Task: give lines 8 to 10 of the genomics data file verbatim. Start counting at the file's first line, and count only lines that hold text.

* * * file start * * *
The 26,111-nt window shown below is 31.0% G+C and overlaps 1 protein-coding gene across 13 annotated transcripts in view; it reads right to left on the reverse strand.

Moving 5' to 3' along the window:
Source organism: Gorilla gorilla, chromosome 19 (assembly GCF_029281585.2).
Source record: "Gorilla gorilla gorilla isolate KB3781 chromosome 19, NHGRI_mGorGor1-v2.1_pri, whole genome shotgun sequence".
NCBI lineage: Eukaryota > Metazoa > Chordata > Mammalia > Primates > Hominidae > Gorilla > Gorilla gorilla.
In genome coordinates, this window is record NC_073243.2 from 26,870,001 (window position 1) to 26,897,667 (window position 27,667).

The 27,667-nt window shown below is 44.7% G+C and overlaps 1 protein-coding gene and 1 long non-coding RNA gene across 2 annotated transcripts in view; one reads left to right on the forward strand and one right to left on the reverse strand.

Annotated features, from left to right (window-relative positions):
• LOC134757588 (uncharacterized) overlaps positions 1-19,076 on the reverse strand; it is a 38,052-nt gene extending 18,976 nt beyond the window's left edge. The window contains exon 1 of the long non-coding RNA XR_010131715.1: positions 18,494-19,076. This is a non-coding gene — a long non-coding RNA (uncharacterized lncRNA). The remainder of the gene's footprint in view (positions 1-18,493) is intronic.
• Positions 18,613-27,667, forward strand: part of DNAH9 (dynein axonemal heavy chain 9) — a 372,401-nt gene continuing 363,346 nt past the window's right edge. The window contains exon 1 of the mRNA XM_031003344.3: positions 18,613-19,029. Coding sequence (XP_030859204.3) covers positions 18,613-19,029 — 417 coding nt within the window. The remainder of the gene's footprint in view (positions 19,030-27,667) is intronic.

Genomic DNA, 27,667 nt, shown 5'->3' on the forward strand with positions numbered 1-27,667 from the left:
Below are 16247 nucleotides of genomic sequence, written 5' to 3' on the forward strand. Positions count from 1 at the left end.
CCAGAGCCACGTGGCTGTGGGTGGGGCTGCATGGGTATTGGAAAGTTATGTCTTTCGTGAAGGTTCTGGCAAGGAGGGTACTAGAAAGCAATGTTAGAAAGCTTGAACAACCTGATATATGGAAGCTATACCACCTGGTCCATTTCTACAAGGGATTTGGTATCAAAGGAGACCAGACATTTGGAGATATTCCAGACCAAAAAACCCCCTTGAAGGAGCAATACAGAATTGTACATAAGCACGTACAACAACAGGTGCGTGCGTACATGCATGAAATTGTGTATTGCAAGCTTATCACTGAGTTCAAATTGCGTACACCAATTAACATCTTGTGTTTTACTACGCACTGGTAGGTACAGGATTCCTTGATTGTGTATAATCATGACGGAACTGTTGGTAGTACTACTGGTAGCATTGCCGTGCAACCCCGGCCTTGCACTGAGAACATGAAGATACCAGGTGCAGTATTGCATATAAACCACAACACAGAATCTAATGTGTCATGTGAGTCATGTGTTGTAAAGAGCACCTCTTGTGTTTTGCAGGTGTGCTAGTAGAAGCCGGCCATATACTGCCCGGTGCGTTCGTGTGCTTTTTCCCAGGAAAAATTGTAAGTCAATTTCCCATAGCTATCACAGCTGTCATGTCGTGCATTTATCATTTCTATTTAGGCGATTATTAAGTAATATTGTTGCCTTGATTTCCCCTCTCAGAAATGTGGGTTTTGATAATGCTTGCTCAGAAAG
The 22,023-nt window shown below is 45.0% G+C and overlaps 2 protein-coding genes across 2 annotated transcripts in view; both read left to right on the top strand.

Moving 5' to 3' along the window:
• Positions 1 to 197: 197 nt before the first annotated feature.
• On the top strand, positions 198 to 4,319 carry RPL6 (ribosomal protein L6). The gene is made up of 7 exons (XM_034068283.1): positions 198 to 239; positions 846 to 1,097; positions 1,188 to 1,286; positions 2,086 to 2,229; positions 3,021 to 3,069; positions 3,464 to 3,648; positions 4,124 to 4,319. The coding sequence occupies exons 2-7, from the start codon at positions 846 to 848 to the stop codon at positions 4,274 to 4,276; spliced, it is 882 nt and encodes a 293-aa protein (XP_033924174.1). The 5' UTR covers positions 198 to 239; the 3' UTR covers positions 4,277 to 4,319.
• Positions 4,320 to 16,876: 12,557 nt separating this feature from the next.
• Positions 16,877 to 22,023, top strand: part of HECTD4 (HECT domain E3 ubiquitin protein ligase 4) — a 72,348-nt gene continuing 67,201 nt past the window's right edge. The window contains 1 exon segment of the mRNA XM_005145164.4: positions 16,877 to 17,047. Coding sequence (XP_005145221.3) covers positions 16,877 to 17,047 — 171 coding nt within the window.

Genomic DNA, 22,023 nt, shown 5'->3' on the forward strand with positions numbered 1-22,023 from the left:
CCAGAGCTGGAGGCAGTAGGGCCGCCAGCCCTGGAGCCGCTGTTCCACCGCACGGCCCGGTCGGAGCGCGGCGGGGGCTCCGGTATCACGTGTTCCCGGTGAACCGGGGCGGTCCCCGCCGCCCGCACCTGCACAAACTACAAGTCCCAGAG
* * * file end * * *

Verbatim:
Annotated features, from left to right (window-relative positions):
• LOC134757588 (uncharacterized) overlaps positions 1-19,076 on the reverse strand; it is a 38,052-nt gene extending 18,976 nt beyond the window's left edge. The window contains exon 1 of the long non-coding RNA XR_010131715.1: positions 18,494-19,076. This is a non-coding gene — a long non-coding RNA (uncharacterized lncRNA). The remainder of the gene's footprint in view (positions 1-18,493) is intronic.
• Positions 18,613-27,667, forward strand: part of DNAH9 (dynein axonemal heavy chain 9) — a 372,401-nt gene continuing 363,346 nt past the window's right edge. The window contains exon 1 of the mRNA XM_031003344.3: positions 18,613-19,029. Coding sequence (XP_030859204.3) covers positions 18,613-19,029 — 417 coding nt within the window. The remainder of the gene's footprint in view (positions 19,030-27,667) is intronic.